Darwin's Ghost: The Origin of Species Updated is a book by British geneticist Steve Jones, originally published in 1999. It follows the chapter structure of Charles Darwin's great work, but uses new evidence and new science to support Darwin's theories of evolution, natural selection, and divergence of character, as well as other important theories. Like Darwin, Jones does this through a number of examples and arguments, but Jones' material is a bit more accessable to a modern reader. For instance, Jones uses the example of dogs instead of Darwin's pigeons (which were a popular pet in the 19th century) in his chapter on "Variation Under Domestication", and refers extensively to HIV and AIDS in both his introduction and his conclusion.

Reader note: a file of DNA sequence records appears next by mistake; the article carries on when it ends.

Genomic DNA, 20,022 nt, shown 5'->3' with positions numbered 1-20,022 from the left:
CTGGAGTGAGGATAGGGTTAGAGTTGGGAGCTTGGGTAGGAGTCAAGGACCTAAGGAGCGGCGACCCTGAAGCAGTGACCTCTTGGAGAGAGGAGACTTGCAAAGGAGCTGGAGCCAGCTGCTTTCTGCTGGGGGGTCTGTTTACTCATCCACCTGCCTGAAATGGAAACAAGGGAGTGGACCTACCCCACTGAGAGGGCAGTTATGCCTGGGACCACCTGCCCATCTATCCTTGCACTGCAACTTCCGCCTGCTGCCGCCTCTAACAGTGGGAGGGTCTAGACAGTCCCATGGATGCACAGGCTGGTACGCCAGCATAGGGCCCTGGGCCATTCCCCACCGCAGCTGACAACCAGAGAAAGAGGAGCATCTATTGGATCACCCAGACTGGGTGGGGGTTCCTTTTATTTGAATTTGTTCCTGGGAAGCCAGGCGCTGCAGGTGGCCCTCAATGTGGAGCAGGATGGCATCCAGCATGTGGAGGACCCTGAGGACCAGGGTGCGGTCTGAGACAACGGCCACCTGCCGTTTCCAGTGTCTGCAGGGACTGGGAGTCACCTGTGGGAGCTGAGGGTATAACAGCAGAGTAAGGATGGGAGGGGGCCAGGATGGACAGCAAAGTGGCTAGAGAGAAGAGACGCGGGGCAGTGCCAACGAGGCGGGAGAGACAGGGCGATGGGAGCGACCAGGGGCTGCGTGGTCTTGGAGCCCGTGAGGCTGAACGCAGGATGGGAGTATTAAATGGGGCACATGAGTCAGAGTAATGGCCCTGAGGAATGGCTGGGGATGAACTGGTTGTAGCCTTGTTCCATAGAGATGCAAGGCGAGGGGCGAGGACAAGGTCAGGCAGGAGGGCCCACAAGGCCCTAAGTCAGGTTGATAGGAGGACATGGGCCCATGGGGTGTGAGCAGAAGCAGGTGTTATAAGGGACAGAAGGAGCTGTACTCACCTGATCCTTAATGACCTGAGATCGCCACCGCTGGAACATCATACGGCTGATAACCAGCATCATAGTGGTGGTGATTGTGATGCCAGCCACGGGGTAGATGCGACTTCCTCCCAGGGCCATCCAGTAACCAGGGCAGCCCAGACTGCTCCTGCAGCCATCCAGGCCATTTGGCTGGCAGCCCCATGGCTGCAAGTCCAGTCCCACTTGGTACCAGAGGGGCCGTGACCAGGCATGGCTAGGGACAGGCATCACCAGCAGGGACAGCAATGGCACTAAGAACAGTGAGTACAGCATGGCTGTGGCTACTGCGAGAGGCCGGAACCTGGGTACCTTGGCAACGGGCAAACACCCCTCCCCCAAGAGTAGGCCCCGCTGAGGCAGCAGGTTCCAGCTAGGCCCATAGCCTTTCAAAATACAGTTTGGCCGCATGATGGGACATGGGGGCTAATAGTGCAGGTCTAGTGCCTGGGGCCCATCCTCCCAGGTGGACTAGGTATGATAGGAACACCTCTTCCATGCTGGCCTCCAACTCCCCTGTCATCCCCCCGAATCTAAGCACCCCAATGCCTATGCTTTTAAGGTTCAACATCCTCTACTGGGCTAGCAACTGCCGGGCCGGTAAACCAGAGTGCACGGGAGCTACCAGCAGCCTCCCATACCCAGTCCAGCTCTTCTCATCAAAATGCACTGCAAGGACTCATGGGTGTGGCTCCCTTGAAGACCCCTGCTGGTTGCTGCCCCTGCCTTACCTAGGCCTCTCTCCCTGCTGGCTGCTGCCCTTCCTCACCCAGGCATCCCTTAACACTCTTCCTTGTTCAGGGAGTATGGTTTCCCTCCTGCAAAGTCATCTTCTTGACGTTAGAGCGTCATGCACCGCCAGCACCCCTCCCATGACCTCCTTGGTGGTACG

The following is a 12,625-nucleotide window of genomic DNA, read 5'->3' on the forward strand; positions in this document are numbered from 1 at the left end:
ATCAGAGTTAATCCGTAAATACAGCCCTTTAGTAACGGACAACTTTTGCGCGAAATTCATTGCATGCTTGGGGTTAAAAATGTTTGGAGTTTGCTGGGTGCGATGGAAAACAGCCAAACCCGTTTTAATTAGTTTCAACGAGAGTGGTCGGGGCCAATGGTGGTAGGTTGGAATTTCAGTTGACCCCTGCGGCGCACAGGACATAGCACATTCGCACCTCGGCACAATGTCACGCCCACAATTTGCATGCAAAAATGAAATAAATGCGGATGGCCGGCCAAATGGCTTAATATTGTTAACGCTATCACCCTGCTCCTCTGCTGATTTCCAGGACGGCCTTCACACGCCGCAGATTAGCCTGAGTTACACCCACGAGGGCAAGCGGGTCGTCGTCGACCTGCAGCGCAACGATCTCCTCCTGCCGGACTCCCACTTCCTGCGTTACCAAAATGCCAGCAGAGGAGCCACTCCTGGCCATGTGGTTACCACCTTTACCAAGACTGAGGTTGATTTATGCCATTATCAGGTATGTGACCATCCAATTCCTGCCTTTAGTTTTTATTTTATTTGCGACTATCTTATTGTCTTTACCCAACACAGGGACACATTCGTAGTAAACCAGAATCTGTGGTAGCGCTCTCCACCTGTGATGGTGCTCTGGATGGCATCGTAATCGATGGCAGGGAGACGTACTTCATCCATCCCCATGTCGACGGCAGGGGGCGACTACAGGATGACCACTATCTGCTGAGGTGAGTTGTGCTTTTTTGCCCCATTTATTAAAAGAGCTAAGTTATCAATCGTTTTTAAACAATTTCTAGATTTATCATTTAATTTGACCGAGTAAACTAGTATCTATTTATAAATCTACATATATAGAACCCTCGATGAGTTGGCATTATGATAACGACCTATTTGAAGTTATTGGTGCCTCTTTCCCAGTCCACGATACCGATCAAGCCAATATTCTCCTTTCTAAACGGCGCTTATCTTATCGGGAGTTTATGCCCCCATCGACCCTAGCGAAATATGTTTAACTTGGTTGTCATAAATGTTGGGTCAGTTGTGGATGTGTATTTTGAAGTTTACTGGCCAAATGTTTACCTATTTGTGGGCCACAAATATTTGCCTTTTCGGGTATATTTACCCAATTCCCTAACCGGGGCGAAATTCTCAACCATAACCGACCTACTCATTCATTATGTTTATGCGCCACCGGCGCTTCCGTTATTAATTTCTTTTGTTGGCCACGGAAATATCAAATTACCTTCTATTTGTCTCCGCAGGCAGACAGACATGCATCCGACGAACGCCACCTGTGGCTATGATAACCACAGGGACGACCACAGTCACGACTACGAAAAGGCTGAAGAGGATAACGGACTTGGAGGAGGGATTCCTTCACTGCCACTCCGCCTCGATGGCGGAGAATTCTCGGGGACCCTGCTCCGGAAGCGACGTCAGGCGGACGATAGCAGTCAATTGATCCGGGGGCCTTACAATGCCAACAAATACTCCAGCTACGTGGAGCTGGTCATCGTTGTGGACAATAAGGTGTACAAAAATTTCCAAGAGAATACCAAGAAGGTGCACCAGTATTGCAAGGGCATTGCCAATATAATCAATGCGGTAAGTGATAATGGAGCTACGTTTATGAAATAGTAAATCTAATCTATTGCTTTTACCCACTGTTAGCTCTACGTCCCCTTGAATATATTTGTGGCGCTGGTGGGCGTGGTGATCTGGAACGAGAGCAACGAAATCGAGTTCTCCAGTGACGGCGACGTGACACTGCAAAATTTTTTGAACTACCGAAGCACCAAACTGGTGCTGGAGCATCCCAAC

Incidentally, this conclusion is his biggest departure from the structure of The Origin, as Jones has a chapter all his own, "Almost Like a Whale?," between his thirteenth chapter and the last chapter of the book. (Almost Like a Whale was also the title of Darwin's Ghost when originally published in England.) This last chapter, "Recapitulation and Conclusion," also departs from his general pattern, as he simply reprints Darwin's version here. "Almost Like a Whale?," however, is a completely original chapter on human evolution, a subject Darwin covered with a mere sentence in The Origin: "Light will be thrown on the origin of man and his history."
Darwin's Ghost is a great book to read for anyone interested in a broad overview of evolutionary biology: it uses the excellently compiled evidence of The Origin of Species freely, but augments it with new ideas and examples. In addition, it is a somewhat easier read than The Origin, but Jones does not dumb down his material to achieve this; rather, he crafts the book through good, clear writing.
A series of essays I've written on The Origin of Species and Darwin's Ghost is now available on E2. The essays follow the chapter structure of the books, and are noded as follows: